Racial Segregation as a Cause of Systematic Economic Disadvantage

If you surveyed the maps in Racial Segregation in the U.S., two facts would be evident: 1. Moderate to high levels of black/white racial segregation, and somewhat lower but still substantial Hispanic/white segregation, are the norm for major U.S. metropolitan regions.
2. Moderately to highly segregated black and Hispanic neighborhoods are almost always markedly poor, and poorer than most of the overwhelmingly white neighborhoods in their metro region.
This raises a question: are segregated black and Hispanic neighborhoods poorer simply because their inhabitants happen to be poor, or does racial segregation cause the poverty of their inhabitants? The model below shows that, while hardly the only factor, racial segregation is a major cause of systematic economic disadvantage for blacks. By parallel reasoning, it is probably also a significant cause of disadvantage for Hispanics, although empirical evidence on this point is not as extensive as in the case of blacks. Note that many of the factors below affect middle-class, not just poor, residents of segregated neighborhoods. Middle-class status, as measured by family income, occupation, or education, therefore does not confer the same economic advantages on segregated blacks as on whites.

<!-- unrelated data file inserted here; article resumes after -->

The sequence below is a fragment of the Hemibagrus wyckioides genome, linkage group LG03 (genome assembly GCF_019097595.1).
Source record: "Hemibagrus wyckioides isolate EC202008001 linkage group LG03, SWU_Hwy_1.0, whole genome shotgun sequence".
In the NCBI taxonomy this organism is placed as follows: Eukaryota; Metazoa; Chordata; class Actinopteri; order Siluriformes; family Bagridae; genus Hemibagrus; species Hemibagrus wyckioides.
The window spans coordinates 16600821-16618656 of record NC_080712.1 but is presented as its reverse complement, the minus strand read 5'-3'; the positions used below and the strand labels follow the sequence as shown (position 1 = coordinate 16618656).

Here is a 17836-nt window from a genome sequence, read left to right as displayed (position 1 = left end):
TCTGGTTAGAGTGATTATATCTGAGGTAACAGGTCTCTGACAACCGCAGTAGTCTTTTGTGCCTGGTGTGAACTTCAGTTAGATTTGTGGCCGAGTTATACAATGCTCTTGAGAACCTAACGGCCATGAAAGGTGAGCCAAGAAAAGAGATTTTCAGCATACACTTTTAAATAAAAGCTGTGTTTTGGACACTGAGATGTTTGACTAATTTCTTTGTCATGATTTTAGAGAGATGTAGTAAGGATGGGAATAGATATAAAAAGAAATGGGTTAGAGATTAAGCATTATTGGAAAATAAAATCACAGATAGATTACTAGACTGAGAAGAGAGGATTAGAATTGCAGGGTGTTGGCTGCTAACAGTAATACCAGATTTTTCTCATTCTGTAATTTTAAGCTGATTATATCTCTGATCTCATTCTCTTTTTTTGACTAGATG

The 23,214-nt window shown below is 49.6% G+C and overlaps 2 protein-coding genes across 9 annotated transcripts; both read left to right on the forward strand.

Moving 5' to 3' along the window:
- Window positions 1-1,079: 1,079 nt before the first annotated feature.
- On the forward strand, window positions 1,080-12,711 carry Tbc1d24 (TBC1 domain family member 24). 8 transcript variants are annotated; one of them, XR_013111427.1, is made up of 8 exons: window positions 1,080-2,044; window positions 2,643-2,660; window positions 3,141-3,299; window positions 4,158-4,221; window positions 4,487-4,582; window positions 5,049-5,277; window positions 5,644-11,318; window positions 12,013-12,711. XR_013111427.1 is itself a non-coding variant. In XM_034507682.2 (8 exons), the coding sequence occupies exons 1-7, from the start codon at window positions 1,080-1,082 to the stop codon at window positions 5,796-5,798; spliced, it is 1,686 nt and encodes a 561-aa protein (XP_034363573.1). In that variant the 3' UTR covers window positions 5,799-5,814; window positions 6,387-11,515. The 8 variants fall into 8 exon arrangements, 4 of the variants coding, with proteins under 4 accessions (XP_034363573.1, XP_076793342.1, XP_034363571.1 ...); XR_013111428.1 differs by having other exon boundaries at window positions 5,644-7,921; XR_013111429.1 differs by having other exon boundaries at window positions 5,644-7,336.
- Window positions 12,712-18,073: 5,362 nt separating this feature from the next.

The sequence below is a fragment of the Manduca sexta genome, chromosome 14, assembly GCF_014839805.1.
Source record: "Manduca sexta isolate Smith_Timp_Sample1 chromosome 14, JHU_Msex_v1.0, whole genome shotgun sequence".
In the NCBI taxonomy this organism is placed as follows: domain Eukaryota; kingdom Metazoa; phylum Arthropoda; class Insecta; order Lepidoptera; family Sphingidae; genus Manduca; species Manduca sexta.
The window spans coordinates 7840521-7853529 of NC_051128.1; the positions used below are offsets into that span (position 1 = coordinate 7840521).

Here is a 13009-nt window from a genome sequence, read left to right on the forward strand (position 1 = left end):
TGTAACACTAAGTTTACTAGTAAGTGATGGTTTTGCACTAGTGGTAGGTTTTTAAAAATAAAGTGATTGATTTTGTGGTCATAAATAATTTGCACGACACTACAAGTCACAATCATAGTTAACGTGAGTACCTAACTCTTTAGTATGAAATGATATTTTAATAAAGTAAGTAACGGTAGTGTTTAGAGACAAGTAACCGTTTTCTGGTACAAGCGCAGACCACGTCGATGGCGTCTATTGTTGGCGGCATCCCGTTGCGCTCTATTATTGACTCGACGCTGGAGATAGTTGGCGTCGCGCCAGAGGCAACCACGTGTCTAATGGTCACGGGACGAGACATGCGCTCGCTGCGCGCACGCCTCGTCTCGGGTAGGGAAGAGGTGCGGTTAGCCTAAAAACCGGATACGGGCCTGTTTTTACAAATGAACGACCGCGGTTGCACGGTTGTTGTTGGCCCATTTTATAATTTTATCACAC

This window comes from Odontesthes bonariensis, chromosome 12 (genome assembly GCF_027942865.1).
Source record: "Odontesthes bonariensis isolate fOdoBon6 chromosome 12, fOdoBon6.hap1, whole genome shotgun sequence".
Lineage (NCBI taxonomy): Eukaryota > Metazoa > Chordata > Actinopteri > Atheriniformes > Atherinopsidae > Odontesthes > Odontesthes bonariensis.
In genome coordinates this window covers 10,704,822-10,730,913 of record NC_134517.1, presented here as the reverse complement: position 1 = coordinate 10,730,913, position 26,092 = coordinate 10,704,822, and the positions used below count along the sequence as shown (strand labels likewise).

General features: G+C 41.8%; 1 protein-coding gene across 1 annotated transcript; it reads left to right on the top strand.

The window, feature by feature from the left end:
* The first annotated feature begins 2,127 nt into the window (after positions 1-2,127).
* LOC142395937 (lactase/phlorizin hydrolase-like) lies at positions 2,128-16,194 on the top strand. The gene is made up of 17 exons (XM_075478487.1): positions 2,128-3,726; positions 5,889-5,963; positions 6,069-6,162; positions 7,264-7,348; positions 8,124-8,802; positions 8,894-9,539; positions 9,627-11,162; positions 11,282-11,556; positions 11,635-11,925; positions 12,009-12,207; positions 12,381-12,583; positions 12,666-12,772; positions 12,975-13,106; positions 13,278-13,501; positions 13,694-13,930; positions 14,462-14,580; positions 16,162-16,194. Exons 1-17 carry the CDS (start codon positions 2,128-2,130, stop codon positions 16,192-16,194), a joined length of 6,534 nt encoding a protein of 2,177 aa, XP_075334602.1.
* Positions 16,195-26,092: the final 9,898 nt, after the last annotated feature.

This model is drawn from the arguments of Douglas Massey and Nancy Denton in American Apartheid (Harvard UP, 1993). Roll your mouse over the items to view explanations of their causal influence. The blue arrows designate the influence of antiblack racial antipathy. Racism is a major cause of segregation. But segregation propagates its own effects mainly through "color-blind" mechanisms. Thus, it is an error to ascribe the proximate cause of much black disadvantage to direct discrimination.
Massey and Denton's model subsumes two other major models of systematic black disadvantage. William Wilson's "spatial mismatch hypothesis" (The Truly Disadvantaged, UChicago, 1987), postulating that inner city black poverty is caused by the flight of jobs to suburbs, where blacks can't reach them, is depicted through the red arrows. The "culture of poverty" theory, postulating that blacks are poor because they reject middle-class cultural values, is depicted through the green arrows. Some vicious circles--causal paths that return on themsleves--are observable in this model. White antipathy causes segregation, which causes concentrated poverty and oppositional culture, which reinforces white antipathy. Low housing values create worse public finances, causing poor public services, reducing housing values even further.